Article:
The largest scandal in the mutual fund industry's 80-year history has prompted regulators to revamp how funds conduct business by implementing a series of reforms. Dozens of firms have been sued and accused of fraud, a handful of executives are facing criminal charges and investors have realized how little they really know about how their retirement dollars are being invested.
With much of the shock value of the scandal now petering out and firms adjusting to a more demanding compliance landscape as 2004 comes to an end, it seems prudent to look back on what has been a tumultuous 15 months.
Money Management Executive Senior Editor Kevin Burke spoke with Gary Gensler, former undersecretary of the Treasury during the Clinton Administration and author of "The Great Mutual Fund Trap," to reflect on what has transpired since that fateful day, Sept. 3, 2003.
MME: It's been 15 months since the mutual fund trading scandal was unearthed. What conclusions have you drawn from what has transpired?
Gensler: The events of the last two years highlighted for mutual fund management and directors the need to be more focused on fund shareholders. The obvious scandals of market timing and late trading have largely been addressed, but there still remains the challenge of getting the best returns for investors at the lowest cost with best service.
MME: Of the spate of new rules that the Securities and Exchange Commission has imposed on mutual funds this past year, which do you believe is the most significant area of reform?
Gensler: The most significant reform is in the governance of mutual funds themselves. When directors walk into the boardroom, who do they represent? The SEC tried to address that through changes in fund governance. Time will only tell if that will help. It has a chance, but it's not a silver bullet.
MME: What is your take on the rule requiring funds to appoint a chief compliance officer?
Gensler: The day-to-day compliance with various rules, regulations and filing is likely to bring more attention to regulation and compliance inside these firms. Managers and fund directors are more likely to address the more inherent conflicts of the brokers and the like. However, I don't know that it will affect overall returns in a positive way.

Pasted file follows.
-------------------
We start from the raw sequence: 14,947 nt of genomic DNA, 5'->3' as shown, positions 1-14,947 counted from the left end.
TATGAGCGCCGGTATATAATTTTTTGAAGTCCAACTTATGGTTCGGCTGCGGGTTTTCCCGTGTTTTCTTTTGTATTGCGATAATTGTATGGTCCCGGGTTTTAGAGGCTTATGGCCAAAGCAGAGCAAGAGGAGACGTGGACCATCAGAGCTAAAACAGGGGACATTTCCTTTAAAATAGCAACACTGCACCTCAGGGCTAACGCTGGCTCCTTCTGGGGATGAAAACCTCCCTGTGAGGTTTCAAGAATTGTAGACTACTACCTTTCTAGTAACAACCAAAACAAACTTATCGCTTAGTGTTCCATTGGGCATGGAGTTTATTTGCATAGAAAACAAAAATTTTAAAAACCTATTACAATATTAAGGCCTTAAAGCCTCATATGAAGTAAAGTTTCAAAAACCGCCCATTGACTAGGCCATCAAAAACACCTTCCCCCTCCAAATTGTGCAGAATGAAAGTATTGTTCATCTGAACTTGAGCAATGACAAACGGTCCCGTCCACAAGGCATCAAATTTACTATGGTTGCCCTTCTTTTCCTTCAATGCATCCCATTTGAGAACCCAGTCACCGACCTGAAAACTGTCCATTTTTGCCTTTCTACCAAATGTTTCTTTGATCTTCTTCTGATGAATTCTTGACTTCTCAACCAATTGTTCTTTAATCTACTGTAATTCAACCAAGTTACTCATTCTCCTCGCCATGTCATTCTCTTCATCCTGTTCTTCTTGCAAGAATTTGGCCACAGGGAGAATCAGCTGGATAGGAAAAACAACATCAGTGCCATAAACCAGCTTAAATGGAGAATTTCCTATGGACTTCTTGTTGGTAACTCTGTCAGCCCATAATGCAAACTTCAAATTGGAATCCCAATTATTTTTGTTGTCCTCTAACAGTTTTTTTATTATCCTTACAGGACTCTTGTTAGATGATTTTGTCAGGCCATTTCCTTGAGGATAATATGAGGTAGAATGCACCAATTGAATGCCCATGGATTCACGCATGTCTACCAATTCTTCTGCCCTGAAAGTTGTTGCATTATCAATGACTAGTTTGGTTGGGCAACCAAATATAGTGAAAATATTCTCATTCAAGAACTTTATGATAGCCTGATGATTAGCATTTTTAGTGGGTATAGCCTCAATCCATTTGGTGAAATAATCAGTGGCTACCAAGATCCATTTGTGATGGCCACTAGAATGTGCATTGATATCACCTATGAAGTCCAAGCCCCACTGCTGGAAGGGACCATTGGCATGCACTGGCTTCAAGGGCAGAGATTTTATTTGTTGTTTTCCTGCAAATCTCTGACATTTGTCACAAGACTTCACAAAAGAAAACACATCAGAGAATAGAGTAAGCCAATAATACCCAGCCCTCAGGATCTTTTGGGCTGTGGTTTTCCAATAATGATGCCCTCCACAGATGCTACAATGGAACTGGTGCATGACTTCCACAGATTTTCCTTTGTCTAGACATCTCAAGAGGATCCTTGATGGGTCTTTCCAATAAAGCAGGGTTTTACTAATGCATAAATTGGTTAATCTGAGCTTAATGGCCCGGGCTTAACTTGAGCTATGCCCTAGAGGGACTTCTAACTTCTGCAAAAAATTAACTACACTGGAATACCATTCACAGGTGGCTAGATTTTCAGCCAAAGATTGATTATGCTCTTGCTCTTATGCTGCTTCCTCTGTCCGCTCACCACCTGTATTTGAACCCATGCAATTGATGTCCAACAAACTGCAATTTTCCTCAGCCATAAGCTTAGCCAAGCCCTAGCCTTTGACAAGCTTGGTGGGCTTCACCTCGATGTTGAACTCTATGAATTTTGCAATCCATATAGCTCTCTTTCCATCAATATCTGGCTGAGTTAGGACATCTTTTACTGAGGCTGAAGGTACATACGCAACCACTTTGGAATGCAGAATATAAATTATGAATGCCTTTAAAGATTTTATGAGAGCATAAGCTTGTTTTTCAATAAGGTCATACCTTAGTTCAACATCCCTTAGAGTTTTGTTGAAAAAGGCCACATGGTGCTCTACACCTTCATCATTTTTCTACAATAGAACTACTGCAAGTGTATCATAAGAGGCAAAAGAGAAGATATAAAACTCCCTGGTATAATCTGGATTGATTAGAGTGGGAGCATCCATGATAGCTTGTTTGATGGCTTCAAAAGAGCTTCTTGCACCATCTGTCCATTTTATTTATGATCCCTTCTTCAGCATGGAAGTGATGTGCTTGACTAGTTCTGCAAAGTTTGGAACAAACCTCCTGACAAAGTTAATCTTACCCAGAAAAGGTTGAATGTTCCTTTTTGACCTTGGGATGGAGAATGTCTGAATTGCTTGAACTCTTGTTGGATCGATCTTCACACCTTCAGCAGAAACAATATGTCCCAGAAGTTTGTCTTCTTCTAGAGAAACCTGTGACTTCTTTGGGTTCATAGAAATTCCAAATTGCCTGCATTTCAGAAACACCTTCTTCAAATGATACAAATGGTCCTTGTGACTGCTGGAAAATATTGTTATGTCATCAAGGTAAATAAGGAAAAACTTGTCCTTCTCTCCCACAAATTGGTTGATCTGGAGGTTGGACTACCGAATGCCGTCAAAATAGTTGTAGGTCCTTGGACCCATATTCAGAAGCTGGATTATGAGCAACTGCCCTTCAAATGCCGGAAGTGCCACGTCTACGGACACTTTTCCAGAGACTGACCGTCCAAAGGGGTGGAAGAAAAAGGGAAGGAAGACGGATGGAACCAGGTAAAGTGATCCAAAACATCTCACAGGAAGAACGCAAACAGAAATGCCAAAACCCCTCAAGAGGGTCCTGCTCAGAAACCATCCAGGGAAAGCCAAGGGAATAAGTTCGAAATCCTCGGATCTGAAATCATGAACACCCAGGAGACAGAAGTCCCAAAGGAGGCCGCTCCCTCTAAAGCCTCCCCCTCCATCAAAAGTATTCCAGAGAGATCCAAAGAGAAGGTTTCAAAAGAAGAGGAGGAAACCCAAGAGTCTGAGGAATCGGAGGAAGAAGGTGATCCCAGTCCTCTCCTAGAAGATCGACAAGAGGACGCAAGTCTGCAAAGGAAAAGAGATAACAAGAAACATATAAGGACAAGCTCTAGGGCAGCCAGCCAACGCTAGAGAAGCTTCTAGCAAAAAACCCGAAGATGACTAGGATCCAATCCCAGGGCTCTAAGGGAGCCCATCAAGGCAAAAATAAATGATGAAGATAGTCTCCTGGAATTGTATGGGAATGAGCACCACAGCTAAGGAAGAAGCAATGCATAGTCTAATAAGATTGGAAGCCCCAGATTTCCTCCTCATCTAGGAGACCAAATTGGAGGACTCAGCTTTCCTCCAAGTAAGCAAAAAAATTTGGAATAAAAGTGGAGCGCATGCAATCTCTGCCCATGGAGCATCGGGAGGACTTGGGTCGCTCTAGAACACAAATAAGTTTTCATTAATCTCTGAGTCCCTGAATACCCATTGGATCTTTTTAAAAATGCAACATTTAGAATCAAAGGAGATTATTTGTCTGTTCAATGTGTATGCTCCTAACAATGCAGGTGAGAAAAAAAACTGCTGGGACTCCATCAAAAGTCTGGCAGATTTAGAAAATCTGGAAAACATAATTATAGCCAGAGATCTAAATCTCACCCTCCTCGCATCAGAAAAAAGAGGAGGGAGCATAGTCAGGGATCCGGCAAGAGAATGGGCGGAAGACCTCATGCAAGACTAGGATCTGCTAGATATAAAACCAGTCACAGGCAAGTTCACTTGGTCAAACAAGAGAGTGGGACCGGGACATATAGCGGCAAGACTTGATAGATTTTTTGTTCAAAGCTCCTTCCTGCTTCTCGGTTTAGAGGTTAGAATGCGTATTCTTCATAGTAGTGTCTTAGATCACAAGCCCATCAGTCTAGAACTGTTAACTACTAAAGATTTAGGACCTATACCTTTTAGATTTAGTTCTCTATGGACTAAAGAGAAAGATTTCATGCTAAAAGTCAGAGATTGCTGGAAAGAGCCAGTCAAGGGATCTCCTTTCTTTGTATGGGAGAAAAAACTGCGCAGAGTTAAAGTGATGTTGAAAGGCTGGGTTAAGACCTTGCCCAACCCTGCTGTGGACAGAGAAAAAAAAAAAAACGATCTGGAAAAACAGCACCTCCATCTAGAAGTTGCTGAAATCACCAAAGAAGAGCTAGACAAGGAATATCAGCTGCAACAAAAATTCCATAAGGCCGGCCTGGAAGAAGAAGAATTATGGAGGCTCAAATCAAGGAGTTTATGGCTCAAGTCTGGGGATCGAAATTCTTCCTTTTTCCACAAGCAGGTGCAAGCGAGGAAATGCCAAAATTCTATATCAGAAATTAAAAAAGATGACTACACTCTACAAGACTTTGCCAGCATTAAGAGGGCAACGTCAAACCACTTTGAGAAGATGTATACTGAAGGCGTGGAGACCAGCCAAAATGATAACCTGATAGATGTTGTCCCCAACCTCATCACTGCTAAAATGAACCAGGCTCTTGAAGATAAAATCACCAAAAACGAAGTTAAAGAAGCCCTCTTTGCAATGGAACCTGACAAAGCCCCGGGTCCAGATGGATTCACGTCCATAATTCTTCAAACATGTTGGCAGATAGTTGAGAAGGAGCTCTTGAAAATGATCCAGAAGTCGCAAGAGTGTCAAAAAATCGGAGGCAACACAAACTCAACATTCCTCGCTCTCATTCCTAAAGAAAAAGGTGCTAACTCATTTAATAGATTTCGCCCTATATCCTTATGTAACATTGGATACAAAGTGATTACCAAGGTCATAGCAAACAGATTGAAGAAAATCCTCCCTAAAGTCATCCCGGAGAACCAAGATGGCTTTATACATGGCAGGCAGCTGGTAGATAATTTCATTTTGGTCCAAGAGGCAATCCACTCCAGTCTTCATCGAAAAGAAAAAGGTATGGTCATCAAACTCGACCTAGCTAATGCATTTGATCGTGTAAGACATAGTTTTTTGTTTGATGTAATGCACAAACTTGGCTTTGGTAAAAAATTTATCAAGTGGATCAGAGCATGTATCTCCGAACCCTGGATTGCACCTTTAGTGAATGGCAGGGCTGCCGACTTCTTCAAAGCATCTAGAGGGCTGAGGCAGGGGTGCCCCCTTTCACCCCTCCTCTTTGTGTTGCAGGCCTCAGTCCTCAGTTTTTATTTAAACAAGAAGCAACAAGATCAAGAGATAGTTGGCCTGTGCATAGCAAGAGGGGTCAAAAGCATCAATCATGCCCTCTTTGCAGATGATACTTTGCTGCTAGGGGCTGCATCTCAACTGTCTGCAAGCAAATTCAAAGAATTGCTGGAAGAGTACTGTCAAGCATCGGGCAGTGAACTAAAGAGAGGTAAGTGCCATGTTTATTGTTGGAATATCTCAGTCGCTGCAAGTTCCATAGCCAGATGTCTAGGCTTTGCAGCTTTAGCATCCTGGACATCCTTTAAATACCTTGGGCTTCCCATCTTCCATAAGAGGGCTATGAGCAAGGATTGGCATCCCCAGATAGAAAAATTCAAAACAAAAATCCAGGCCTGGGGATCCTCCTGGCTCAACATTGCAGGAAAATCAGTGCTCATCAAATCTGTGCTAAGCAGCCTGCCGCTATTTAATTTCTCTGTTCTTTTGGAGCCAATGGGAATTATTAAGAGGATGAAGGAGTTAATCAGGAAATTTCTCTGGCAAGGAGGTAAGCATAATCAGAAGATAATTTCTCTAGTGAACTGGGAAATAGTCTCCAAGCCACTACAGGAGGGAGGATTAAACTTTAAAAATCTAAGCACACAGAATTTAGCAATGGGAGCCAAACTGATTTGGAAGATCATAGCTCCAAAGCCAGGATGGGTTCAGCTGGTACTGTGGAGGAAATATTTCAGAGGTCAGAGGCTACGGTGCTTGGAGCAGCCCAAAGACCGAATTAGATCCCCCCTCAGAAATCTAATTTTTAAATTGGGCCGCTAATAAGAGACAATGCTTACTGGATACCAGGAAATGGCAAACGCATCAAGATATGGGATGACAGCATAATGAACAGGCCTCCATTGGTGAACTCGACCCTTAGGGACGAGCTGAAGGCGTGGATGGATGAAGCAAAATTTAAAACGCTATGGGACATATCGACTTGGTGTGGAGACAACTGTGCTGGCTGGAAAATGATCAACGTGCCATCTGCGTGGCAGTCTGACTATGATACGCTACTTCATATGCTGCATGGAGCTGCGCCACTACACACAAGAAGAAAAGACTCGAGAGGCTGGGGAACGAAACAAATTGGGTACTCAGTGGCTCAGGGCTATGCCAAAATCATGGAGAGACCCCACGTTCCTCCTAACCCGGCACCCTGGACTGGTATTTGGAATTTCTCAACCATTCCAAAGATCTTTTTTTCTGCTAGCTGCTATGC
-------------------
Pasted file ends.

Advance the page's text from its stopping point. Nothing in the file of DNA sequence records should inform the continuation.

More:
MME: The Commission is considering a rule requiring point-of-sale disclosure for brokers selling mutual funds. Will this have a significant impact on shareholders?
Gensler: When they look at a mutual fund, many investors don't appreciate how much of their money is going directly to the brokers. So, it could be helpful to know in aggregate dollar amounts what a broker is being paid to recommend a mutual fund.
MME: Directed brokerage and revenue sharing have been effectively banned. What does the future hold for Rule 12b-1 and the use of soft dollars?
Gensler: Both areas have significant conflicts of interest. The purpose of 12b-1 hasn't served itself, and it would be appropriate to roll it back. Investors would be better off. If that led to fees elsewhere through the process of negotiation, then at least they would be better disclosed to investors than 12b-1s.
The soft-dollar issue is sort of a triangular conflict of interest between the fund, the brokerage community and the advisors. It certainly should be significantly curtailed because it's still available to pay for so many things that aren't independent research. At the bare minimum, soft dollars should be added to the disclosed management fees. Good independent research should be able to compete in the marketplace rather than being buried in commissions and hidden from investors.
MME: Mutual funds are struggling to keep up with the deluge of rulemakings from a compliance standpoint. Is there a danger of regulatory overload?
Gensler: Regulation should always be a balance with only that regulation that is absolutely needed for the public good. Otherwise, the markets should be allowed to function. Given the scandals of the last two years, it is appropriate to address some of them with new regulation.
MME: What will investors ultimately take away from the trading scandal?
Gensler: Hopefully, confidence that mutual funds are working for them and not for the brokers, the advisors and other members of the financial community. There is certainly some good that has come out in closing down the market-timing and late-trading scandals. Time will tell whether they actually get better returns in the future.
The biggest issue that has been there for decades and continues to be a challenge is how to balance getting highest returns for investors with the payments to brokers and advisers. Coping with those inherent conflicts will continue to be a challenge.